We catch up with gentle giant Seamus in his new home 

Rehomer Nikky tells us what life is like with Clydesdale Seamus and how he is settling in with his new companion Puddin.

Posted on 25/06/2024

We catch up with gentle giant Seamus in his new home 

You may remember gentle giant Seamus who was the star of our spring appeal this year. The Clydesdale horse was found so emaciated, that our Field Officer Seema – who went to his aide – called him a ‘giant skeleton’.  

Clydesdales are considered ‘vulnerable’ by the Rare Breeds Survival Trust and are generally highly prized and meticulously cared for, but Seamus was found without a blade of grass to eat – and it seemed he had been living in these conditions for some time.  

This once majestic horse was slowly starving to death as he tried to crane his neck through the fence to reach any morsel of forage but there was simply not enough to sustain him, he’d even resorted to chewing the wooden fences in desperation.  

Seamus was quickly moved to the safety of our Penny Farm Rescue and Rehoming Centre in Lancashire where our experienced team rallied to his aid, giving him the emergency treatment he desperately needed.  

Remarkably, despite his dire condition, Seamus’s trust in humans was seemingly unbroken and he seemed to sense we were there to help him. His character never faltered and when his strength started to return, he remained consistently calm and gentlemanly. 

Seamus has since found a loving new home, returning to his ancestral roots in Scotland, where he is thriving, happy and loving life with his rehomers, Nikky and Willie. 

We caught up with Nikky to see what life with Seamus is like. 


How did you feel when you first saw Seamus? 

Oh my goodness, we were driven to tears when we saw the pictures of poor Seamus. We had recently lost our old Highland boy after 25 years and our first rehomer Kyfa, a fantastic quirky Arab gelding and were looking to care for another horse who needed us as much as we needed them!  

An emaciated Clydesdale horse stands in a stable looking over the gate
Seamus when he was rescued.

We travelled to Penny Farm to see Seamus and were instantly smitten. We found a yard we thought would be suitable for him with a large paddock and plenty of company either side of his field. We obtained the help of a joiner and doubled the size of his stable, so it was lovely and roomy and we found an experienced transporter of Clydesdales to bring him home to Scotland. 

What was life like when Seamus first arrived? 

We excitedly waited for his arrival, he seemed massive to us to begin with and quite anxious. We thought this would subside with time, as he got to know us and his surroundings. Although he had company either side of his field, he never looked settled, so we contacted Penny Farm and asked if they had a companion suitable for Seamus, of course they did and soon little Puddin was on her way, a two-year-old Cob. 

A large brown Clydesdale horse stands with a woman who is holding the horse's headcollar in a field in front of a wood
Seamus now, with his rehomer Nikky.

What did Seamus think of his new companion Puddin? 

Right away Seamus was smitten with his new field mate, and they became inseparable. Seamus is like her big brother who tries to keep Puddin on the right path!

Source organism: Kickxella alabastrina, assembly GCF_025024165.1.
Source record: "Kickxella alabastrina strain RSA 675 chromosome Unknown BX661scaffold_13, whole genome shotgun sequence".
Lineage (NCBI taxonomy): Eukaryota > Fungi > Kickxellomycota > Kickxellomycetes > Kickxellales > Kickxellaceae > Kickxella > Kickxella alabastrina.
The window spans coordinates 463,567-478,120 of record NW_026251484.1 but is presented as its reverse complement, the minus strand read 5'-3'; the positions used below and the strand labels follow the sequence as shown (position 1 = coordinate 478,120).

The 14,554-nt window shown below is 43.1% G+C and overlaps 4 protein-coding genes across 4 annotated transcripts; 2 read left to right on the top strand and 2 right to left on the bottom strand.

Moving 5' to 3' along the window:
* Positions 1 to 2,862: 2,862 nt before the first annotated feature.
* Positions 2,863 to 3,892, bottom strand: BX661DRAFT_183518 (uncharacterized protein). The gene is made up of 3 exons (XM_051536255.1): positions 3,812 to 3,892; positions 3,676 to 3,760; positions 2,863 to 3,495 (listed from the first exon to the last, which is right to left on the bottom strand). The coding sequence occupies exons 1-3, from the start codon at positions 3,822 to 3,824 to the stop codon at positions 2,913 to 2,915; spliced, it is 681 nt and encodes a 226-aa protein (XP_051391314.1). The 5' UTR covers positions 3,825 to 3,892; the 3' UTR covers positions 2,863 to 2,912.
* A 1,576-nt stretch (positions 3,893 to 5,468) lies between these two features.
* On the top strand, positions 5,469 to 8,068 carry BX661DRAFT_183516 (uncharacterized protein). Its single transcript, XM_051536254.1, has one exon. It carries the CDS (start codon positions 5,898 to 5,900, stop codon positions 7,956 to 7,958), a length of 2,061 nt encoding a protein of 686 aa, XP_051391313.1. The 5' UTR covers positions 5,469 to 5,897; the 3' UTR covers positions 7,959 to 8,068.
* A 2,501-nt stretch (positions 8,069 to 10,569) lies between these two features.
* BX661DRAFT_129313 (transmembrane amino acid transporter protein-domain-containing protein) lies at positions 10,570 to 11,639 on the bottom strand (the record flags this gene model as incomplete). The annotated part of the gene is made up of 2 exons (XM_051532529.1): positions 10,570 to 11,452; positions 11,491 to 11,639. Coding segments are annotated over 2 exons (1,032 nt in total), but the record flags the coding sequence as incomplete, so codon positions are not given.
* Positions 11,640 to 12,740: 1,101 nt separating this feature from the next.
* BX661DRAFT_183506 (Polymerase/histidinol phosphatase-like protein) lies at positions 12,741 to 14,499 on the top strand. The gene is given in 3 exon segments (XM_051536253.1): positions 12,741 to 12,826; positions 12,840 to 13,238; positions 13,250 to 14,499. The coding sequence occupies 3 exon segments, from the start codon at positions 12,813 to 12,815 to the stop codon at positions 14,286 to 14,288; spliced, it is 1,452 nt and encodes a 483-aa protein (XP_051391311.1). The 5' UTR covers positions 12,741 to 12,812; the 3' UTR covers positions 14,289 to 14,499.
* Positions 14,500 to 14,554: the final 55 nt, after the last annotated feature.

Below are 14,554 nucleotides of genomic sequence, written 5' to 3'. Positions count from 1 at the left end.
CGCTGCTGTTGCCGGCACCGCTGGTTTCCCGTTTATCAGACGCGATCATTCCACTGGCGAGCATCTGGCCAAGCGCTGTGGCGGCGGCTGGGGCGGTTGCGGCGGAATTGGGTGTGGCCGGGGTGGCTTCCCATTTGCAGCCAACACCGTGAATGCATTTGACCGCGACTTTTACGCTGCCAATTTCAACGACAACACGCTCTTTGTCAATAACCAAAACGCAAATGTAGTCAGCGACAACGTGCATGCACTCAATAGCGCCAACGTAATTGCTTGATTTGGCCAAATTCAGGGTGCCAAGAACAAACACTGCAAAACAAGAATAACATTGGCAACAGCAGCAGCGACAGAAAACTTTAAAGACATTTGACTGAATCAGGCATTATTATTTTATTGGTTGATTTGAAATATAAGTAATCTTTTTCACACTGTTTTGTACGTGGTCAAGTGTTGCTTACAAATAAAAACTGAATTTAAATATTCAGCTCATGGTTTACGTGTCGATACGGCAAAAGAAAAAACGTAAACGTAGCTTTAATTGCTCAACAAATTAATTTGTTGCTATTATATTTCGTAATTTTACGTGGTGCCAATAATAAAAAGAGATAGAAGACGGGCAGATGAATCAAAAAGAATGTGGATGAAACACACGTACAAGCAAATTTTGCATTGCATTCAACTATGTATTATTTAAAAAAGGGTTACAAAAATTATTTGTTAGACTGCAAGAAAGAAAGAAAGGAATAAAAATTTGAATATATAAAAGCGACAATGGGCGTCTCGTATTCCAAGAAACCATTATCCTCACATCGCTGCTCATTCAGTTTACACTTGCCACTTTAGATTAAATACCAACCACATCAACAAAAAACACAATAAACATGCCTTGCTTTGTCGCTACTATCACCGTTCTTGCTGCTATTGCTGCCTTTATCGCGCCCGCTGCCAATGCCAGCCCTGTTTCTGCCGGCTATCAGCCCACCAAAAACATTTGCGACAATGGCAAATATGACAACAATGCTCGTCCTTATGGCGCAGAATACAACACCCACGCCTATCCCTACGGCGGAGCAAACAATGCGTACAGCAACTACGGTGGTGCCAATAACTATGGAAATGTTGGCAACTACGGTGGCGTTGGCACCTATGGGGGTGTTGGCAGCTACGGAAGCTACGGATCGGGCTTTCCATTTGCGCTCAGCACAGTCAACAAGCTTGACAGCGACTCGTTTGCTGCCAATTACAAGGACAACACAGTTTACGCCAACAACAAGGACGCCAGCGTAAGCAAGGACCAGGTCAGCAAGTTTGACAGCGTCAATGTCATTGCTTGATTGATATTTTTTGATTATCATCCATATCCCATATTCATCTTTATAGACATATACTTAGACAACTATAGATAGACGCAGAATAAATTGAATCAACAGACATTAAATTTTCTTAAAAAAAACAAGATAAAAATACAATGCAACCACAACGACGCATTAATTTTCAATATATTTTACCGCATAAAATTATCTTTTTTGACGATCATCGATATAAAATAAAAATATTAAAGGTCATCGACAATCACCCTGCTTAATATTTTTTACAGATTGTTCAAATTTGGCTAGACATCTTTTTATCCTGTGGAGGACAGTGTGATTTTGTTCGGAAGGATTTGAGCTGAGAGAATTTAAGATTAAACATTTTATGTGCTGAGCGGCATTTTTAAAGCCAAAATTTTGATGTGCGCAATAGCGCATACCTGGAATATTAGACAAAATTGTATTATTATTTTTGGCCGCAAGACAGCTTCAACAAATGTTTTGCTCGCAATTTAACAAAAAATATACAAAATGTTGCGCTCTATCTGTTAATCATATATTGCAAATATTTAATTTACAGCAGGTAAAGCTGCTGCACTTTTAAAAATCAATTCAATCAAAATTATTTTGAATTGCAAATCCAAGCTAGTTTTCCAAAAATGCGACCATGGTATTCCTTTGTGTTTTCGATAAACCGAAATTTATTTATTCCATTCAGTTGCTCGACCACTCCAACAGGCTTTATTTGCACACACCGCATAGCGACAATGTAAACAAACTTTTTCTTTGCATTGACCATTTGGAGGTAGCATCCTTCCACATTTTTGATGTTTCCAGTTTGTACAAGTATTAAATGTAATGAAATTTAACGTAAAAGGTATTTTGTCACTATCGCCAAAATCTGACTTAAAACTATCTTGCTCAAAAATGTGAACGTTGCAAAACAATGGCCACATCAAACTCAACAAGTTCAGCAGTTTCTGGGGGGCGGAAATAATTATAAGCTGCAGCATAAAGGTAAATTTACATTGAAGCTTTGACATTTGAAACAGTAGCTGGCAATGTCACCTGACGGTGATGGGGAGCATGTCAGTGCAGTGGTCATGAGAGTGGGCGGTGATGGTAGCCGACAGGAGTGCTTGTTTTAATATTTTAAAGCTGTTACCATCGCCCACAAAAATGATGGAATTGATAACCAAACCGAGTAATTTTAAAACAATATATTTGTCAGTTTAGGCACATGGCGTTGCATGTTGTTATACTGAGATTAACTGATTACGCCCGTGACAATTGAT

A woman stands next to a brown Clydesdale horse while a man stands next to a grey Cob, they all stand in a green field with farm buildings and trees in the background.
Seamus with his rehomers Nikky and Willie and his companion Puddin.

Seamus struggled to settle at the stables he was in and after advice from Clydesdale owners, Nikky and Willie found out how sensitive these majestic creatures can be and how some of them do not like a being at a yard where there may be many horses. 

We decided to move to Seamus and Puddin somewhere more suitable, as if by luck stables became available at a farm we had been on several years earlier with our Highlands, we made enquires and made the move. The farm has a peaceful ambience and from the first day Seamus has laid down in his stable every single night, he is chilled out and almost seems a different horse to the one we had on a busier yard.  

He has a visiting chicken we have named Mary, who comes over to see him every day and leaves an egg before toddling off for the day – Seamus always gives her a gentle nuzzle each morning.  

A large brown-coloured Clydesdale horse stands in front of an open stableyard door against a black background
Seamus settles into life at his new home.

What is caring for Seamus like? 

Although experienced with horses for many years it was predominately with Thoroughbreds and Highlands – caring for a Clydesdale has been a new experience and huge learning curve! 

We have had one health problem, the dreaded hoof abscess. As always, our vet made the initial application of the poultice look easy however, after a week of daily poulticing with a large boy who did not take too kindly to having his bandage and tape changed, it was quite a task but he has come good, thank goodness! 

What is life with Seamus like? 

I think we have learned so much in this last year of having Seamus and Puddin, we now have a chilled-out boy who we love so much and would do anything for just to make him happy and it goes without saying that Puddin is loved every bit as much, our cheeky wee monkey!! 

We cannot thank World Horse Welfare enough for giving him a second chance at life and entrusting us with his follow-on care. We are passionate about our rescues and make it our mission to make sure they enjoy life! 

Seamus stands tall with his rehomer Nikky.

Seamus’s story is one that reminds us why we are always there for horses like Seamus, and it is only thanks to your donations that we can continue rescuing horses in desperate need. 

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